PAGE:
In a letter to the editor published Nov. 4, 2010, one parade viewer described another inflammatory sight.

“My family and I have enjoyed Oklahoma Gazette's Ghouls Gone Wild Halloween parade in the past,” wrote Theresa Husmann. “We were all shocked and disgusted when you portrayed a pregnant Catholic nun in her black and white habit, saying loudly ‘The devil made me do it!’”

Godwin recalled that Flaming Lips frontman Wayne Coyne brought his own personal brand of chaos to the event.

“He decided to shoot off his infamous confetti cannon,” Godwin said. “We ended up getting fined because you can’t have confetti getting into the storm drains.”

Duane added that the timing could have been better.

The Gazette’s Halloween parade (2007-2013) required months of planning and coordinating with the city. - PHOTO GAZETTE / FILE
  • Photo Gazette / file
  • The Gazette’s Halloween parade (2007-2013) required months of planning and coordinating with the city.

“They told us you weren't allowed to do that, but I just think that it's Wayne, so he's going to do what he wants to,” Duane said. “Unfortunately for us, there was an EPA testing the next week, so we had to clean out the drains — well, pay for it to be cleaned, obviously. Thank God they didn’t make us do it.”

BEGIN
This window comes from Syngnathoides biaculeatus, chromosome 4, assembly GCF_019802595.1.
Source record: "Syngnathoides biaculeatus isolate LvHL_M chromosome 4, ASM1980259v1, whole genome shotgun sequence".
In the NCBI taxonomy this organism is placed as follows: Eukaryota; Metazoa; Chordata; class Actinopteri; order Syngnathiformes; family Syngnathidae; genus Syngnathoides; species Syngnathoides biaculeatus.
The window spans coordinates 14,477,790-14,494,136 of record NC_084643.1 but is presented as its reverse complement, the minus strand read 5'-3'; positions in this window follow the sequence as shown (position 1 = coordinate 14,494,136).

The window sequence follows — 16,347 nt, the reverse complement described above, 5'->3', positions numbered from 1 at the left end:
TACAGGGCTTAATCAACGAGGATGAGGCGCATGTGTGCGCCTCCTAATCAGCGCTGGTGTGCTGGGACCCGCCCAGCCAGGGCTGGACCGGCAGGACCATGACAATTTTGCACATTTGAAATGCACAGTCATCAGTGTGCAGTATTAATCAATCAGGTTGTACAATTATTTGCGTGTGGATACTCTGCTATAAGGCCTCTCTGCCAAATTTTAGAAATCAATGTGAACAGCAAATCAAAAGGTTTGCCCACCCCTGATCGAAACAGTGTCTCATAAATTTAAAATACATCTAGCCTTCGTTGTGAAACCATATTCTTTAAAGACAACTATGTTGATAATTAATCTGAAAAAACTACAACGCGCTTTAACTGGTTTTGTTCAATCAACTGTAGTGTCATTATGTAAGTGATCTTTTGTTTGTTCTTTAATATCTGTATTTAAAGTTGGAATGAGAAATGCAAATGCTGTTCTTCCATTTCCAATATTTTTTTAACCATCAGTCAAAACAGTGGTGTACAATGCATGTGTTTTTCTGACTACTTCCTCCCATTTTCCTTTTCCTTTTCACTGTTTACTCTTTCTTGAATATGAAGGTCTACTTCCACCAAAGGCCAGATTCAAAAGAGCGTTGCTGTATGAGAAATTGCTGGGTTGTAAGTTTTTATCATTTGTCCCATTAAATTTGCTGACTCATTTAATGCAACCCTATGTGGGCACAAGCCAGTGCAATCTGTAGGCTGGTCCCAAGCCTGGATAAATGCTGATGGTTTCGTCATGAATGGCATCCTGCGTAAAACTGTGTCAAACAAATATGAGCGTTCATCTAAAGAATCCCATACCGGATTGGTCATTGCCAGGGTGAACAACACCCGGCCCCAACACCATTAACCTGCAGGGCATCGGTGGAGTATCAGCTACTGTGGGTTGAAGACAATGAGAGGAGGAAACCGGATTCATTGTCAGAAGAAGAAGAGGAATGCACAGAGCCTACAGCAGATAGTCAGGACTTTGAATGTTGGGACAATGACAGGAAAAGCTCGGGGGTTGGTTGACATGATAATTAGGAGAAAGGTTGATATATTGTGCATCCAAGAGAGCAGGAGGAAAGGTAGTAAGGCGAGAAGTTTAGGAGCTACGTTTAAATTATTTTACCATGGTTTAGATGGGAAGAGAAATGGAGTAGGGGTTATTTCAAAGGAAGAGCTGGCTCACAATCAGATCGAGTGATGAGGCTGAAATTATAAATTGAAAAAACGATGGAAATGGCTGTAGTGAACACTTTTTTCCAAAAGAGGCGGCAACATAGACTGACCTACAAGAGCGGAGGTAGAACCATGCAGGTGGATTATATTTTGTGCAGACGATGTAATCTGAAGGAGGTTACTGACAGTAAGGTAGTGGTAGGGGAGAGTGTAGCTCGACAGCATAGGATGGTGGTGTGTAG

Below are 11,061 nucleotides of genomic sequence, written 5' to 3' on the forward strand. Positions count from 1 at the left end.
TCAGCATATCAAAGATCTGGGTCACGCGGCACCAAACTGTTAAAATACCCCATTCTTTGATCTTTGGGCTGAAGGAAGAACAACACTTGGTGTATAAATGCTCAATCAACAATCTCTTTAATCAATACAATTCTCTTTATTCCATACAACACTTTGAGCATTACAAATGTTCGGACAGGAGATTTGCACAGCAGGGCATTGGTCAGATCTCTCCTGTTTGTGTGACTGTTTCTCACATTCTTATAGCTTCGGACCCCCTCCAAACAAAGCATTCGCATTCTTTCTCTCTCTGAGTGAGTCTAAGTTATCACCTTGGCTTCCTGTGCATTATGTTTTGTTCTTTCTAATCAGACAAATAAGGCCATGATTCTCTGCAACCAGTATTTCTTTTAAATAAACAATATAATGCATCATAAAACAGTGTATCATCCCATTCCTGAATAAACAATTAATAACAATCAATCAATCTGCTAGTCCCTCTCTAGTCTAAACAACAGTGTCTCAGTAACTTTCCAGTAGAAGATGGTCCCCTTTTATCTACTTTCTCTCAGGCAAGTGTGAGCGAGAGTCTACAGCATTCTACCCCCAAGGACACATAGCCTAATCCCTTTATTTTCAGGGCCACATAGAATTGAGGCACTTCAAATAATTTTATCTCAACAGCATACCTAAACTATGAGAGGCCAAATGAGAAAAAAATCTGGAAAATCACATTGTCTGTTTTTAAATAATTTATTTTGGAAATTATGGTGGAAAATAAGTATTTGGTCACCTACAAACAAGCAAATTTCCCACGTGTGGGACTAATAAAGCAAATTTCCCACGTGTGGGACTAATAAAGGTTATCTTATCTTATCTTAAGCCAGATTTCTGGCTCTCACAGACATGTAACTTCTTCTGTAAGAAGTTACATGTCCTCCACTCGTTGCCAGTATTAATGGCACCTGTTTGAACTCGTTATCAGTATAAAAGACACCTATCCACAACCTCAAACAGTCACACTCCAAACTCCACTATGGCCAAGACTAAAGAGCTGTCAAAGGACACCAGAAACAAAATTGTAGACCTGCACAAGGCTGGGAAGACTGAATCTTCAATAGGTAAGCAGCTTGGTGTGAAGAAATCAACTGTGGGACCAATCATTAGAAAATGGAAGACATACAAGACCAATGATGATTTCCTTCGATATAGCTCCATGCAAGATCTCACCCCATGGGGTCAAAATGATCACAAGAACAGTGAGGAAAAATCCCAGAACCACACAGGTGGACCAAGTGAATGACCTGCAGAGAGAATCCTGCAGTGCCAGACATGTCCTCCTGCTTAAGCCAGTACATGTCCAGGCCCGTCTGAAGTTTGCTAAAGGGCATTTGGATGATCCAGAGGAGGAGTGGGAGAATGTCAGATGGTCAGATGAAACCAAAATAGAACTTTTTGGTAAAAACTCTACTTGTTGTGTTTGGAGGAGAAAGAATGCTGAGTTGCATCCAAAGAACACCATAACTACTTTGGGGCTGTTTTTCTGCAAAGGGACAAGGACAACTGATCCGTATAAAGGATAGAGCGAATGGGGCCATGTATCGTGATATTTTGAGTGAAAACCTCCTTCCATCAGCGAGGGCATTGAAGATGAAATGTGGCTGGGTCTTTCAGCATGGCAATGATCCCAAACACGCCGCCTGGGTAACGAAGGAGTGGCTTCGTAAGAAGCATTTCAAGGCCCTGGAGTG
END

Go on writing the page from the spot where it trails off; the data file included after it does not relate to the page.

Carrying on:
Another run-in with authorities happened during an attempted guerrilla marketing campaign for now-closed classified ad site OKGFree. Gazette staff intended to inform people about the site via stenciled spray chalk on sidewalks around the city.

“We literally split employees up into teams, and you had to volunteer to do it because there were people that were like, ‘No way. I'm not doing that,’” Duane said.

Godwin raised her hand.

“That was me,” she said.

In its first four years, the parade featured The March of 1,000 Skeletons, presented by The Flaming Lips. - PHOTO GAZETTE / FILE
  • Photo Gazette / file
  • In its first four years, the parade featured The March of 1,000 Skeletons, presented by The Flaming Lips.

In retrospect, Duane noted that Godwin’s reluctance seems justified.

“Well, the police helicopter was called out on the team in Bricktown for vandalism, and a couple of our coworkers were zip-tied for a while on the ground,” Duane said. “Luckily, no one went to jail. It was just a big misunderstanding.”

Being misunderstood has been a common experience over the decades at the publication Duane said she has often heard described not so affectionately as “that liberal rag.” Maybe that’s why many of the more memorable moments at private company parties and events will remain, for now at least, off the record — no matter how educating and edifying they might have been for Gazetteers past and present.

“We learned things like how to communicate with each other better, and then, I think, at the same time, we also learned everyone’s tolerance level to liquor,” Duane said. “It’s always been a work hard, play hard sort of atmosphere.”

Videos from the Dachshund Dash and Halloween Parades can be viewed on YouTube.


Latest in Community & Lifestyle

Readers also liked…

Add a comment